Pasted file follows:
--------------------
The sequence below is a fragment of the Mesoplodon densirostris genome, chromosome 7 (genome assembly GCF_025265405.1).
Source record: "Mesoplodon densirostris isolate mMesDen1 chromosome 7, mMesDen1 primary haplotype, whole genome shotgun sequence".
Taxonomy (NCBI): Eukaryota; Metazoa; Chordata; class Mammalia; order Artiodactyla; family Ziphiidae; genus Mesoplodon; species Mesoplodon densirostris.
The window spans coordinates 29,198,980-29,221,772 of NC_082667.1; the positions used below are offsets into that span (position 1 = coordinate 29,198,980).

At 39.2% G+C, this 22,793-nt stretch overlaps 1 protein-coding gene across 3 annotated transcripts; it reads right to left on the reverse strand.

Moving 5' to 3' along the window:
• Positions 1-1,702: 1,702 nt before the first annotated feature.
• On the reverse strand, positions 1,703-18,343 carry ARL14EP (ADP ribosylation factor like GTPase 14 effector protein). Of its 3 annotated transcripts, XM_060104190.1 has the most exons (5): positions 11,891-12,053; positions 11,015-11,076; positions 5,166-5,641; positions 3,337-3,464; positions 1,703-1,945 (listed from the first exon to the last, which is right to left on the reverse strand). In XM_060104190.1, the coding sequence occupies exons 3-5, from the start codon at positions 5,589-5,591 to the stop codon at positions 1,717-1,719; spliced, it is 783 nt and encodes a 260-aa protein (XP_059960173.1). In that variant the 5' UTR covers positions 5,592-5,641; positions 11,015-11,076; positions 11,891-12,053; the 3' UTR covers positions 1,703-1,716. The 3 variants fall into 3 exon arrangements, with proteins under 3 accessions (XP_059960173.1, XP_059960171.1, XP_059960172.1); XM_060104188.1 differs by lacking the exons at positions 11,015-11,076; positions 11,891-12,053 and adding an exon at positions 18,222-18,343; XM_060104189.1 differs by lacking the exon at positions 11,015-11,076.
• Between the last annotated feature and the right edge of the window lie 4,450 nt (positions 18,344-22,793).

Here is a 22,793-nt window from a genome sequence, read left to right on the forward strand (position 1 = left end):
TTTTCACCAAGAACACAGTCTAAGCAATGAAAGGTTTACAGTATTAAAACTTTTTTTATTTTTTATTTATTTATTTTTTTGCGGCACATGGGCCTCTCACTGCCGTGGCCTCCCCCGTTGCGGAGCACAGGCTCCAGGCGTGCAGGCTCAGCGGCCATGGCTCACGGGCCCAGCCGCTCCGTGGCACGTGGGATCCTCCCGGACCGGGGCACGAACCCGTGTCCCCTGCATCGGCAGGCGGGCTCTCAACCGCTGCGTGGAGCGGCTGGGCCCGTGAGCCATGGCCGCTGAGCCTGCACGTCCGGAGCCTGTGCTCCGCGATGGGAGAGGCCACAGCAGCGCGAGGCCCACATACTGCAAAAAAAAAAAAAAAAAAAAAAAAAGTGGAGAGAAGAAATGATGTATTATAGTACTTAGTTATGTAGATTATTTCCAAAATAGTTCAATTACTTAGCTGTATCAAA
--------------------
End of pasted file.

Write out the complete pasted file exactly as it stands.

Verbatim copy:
The sequence below is a fragment of the Mesoplodon densirostris genome, chromosome 7 (genome assembly GCF_025265405.1).
Source record: "Mesoplodon densirostris isolate mMesDen1 chromosome 7, mMesDen1 primary haplotype, whole genome shotgun sequence".
Taxonomy (NCBI): Eukaryota; Metazoa; Chordata; class Mammalia; order Artiodactyla; family Ziphiidae; genus Mesoplodon; species Mesoplodon densirostris.
The window spans coordinates 29,198,980-29,221,772 of NC_082667.1; the positions used below are offsets into that span (position 1 = coordinate 29,198,980).

At 39.2% G+C, this 22,793-nt stretch overlaps 1 protein-coding gene across 3 annotated transcripts; it reads right to left on the reverse strand.

Moving 5' to 3' along the window:
• Positions 1-1,702: 1,702 nt before the first annotated feature.
• On the reverse strand, positions 1,703-18,343 carry ARL14EP (ADP ribosylation factor like GTPase 14 effector protein). Of its 3 annotated transcripts, XM_060104190.1 has the most exons (5): positions 11,891-12,053; positions 11,015-11,076; positions 5,166-5,641; positions 3,337-3,464; positions 1,703-1,945 (listed from the first exon to the last, which is right to left on the reverse strand). In XM_060104190.1, the coding sequence occupies exons 3-5, from the start codon at positions 5,589-5,591 to the stop codon at positions 1,717-1,719; spliced, it is 783 nt and encodes a 260-aa protein (XP_059960173.1). In that variant the 5' UTR covers positions 5,592-5,641; positions 11,015-11,076; positions 11,891-12,053; the 3' UTR covers positions 1,703-1,716. The 3 variants fall into 3 exon arrangements, with proteins under 3 accessions (XP_059960173.1, XP_059960171.1, XP_059960172.1); XM_060104188.1 differs by lacking the exons at positions 11,015-11,076; positions 11,891-12,053 and adding an exon at positions 18,222-18,343; XM_060104189.1 differs by lacking the exon at positions 11,015-11,076.
• Between the last annotated feature and the right edge of the window lie 4,450 nt (positions 18,344-22,793).

Here is a 22,793-nt window from a genome sequence, read left to right on the forward strand (position 1 = left end):
TTTTCACCAAGAACACAGTCTAAGCAATGAAAGGTTTACAGTATTAAAACTTTTTTTATTTTTTATTTATTTATTTTTTTGCGGCACATGGGCCTCTCACTGCCGTGGCCTCCCCCGTTGCGGAGCACAGGCTCCAGGCGTGCAGGCTCAGCGGCCATGGCTCACGGGCCCAGCCGCTCCGTGGCACGTGGGATCCTCCCGGACCGGGGCACGAACCCGTGTCCCCTGCATCGGCAGGCGGGCTCTCAACCGCTGCGTGGAGCGGCTGGGCCCGTGAGCCATGGCCGCTGAGCCTGCACGTCCGGAGCCTGTGCTCCGCGATGGGAGAGGCCACAGCAGCGCGAGGCCCACATACTGCAAAAAAAAAAAAAAAAAAAAAAAAAGTGGAGAGAAGAAATGATGTATTATAGTACTTAGTTATGTAGATTATTTCCAAAATAGTTCAATTACTTAGCTGTATCAAA